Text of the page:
Wednesday 10 March 2021

Was Jesus 'without sin' - and what does that mean?

Yes, Jesus was indeed without sin. But the question is what that means

'Sin' is misunderstood in a negative way, as transgression of 'law'. To say 'Jesus was without sin' is therefore a double negative.

A double negative is formulated like: all Men sin, and sin is bad; but Jesus didn't do it, therefore Jesus is good. 

But this is inadequate, being both indirect and inaccurate (since a double-negative is not identical-with a positive). We need to know what is the positive statement that this formulation indirectly refers-to. 

We need to be able to say that Jesus was wholly-Good - and we need to be able to say what wholly-Good means. 

Sin should properly be considered in reference to the positive ideal of being wholly-aligned-with God the creator; being fully in harmony with God's motivations, will etc. in terms of God's ongoing creation. 

To be sinful is Not to be aligned with God. Not to be sinful is therefore best thought of as being wholly aligned with God in the work of creation. 

Therefore - Jesus was 'without sin' only in a secondary and negative sense of what Jesus was Not. Stated positively, Jesus was wholly aligned with God his Father in terms of God's ongoing work of creation. 

To enter Heaven (and for Heaven to remain Heaven) all those in Heaven must be in harmony with God and creation. What Jesus had to do for Man was to enable Men to get into harmony with God, so as to be resurrected and enter Heaven.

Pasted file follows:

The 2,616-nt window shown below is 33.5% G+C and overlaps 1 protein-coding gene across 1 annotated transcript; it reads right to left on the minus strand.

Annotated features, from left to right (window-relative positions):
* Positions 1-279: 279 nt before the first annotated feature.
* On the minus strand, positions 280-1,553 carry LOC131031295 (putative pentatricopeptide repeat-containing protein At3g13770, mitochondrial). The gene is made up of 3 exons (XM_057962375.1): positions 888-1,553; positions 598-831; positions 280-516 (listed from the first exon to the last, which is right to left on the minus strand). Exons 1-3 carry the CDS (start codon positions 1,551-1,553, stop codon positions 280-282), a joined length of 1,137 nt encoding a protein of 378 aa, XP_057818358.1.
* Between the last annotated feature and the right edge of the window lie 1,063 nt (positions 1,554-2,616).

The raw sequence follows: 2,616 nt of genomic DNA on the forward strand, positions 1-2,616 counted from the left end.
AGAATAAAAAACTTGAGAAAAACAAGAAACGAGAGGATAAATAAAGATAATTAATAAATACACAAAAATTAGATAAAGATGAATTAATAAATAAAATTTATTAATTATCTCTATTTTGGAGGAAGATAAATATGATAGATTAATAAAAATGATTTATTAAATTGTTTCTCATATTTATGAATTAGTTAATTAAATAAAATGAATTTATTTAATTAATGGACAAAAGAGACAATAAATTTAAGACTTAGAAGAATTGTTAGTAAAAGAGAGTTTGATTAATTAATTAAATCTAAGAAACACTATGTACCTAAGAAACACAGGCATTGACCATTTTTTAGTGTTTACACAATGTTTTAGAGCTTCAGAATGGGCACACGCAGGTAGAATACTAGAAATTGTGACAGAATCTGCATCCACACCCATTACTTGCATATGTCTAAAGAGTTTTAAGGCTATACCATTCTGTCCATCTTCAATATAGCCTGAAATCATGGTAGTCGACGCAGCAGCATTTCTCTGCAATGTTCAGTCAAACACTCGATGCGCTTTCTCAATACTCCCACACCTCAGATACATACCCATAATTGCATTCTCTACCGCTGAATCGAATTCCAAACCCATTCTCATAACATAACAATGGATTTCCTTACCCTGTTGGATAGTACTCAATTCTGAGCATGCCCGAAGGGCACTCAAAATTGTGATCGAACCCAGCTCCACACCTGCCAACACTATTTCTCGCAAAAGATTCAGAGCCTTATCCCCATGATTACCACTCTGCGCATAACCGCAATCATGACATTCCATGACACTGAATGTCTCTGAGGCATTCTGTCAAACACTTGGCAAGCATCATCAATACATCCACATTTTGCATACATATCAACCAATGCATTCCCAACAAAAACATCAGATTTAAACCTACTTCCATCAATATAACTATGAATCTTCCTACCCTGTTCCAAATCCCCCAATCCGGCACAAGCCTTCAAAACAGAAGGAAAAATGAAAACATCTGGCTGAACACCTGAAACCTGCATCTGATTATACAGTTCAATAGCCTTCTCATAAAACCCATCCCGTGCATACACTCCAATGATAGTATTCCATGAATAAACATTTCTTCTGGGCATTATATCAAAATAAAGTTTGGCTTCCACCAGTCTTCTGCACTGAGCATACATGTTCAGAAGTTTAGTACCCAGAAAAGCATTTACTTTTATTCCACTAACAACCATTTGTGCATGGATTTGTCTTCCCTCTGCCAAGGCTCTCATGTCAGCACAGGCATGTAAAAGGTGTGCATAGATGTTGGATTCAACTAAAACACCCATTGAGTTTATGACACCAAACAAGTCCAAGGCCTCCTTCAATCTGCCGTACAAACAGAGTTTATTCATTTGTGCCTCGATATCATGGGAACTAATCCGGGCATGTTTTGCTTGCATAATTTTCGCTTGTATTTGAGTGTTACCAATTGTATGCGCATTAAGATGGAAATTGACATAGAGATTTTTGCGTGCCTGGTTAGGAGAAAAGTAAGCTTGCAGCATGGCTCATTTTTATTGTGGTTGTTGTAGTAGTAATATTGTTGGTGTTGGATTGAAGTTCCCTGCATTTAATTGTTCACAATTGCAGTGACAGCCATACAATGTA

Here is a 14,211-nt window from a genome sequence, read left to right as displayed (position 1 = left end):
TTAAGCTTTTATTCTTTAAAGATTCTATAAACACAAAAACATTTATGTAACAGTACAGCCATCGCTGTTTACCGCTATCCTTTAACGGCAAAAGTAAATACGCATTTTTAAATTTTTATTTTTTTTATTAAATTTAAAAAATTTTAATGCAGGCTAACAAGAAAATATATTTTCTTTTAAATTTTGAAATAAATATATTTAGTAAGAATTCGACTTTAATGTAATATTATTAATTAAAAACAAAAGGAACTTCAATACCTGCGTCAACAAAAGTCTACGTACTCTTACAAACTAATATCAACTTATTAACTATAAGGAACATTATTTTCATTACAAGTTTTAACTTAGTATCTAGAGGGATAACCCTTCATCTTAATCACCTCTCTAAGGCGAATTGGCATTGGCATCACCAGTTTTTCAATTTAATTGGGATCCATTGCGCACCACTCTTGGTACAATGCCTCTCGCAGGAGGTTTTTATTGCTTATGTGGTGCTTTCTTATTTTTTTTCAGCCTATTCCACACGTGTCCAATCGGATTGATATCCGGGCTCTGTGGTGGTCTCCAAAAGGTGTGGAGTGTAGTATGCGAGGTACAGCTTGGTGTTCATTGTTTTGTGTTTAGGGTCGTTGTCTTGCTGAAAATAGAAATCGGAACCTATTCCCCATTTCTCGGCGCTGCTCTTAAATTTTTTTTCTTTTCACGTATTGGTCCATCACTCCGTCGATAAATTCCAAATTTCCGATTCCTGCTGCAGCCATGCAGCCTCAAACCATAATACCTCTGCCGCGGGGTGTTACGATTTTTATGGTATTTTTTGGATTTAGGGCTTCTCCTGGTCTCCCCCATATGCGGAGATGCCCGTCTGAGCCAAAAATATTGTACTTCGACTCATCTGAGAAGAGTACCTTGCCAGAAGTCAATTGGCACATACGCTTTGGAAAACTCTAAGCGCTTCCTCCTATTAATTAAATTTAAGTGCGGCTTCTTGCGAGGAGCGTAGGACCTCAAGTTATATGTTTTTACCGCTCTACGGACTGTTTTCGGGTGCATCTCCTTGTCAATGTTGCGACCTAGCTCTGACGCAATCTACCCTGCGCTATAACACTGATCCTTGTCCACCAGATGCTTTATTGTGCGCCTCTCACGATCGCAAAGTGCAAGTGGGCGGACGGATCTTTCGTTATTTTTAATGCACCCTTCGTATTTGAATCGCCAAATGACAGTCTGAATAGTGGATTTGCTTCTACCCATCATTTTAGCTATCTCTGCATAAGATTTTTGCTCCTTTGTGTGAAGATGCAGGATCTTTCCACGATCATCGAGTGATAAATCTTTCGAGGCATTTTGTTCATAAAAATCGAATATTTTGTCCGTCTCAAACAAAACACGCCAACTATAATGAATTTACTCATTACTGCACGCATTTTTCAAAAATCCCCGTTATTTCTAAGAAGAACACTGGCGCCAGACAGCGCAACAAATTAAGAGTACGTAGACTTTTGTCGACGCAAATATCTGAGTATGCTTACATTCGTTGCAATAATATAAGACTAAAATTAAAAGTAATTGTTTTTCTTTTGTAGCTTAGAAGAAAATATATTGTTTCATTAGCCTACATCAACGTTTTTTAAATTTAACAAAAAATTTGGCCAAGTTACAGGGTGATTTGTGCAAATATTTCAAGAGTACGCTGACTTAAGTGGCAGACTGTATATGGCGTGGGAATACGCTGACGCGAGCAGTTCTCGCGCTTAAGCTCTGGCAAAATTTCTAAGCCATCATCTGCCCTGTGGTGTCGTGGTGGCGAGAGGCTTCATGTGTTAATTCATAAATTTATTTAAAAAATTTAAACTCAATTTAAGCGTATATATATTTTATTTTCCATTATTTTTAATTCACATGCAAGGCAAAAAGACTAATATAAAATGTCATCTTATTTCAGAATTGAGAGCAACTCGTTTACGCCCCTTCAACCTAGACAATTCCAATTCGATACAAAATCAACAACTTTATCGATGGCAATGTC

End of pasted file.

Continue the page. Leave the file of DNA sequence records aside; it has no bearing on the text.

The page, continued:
This is not a double-negative and roundabout matter of ridding Men of of their sins, but is instead a matter of bringing Men into harmony with God's motivations etc. 

By choosing to love and follow Jesus, we become aligned-with God's will; we freely assent to the transformation of resurrection that enables us to enter Heaven.

This is why the Fourth Gospel so often seems to equate 'sin' with 'death'. If we are in a state of sin, we do not want what God wants, therefore we cannot be resurrected and go to Heavenly life eternal: we (our-selves) will therefore die. 

And this is why theories of atonement are redundant to the essence of Christianity. 

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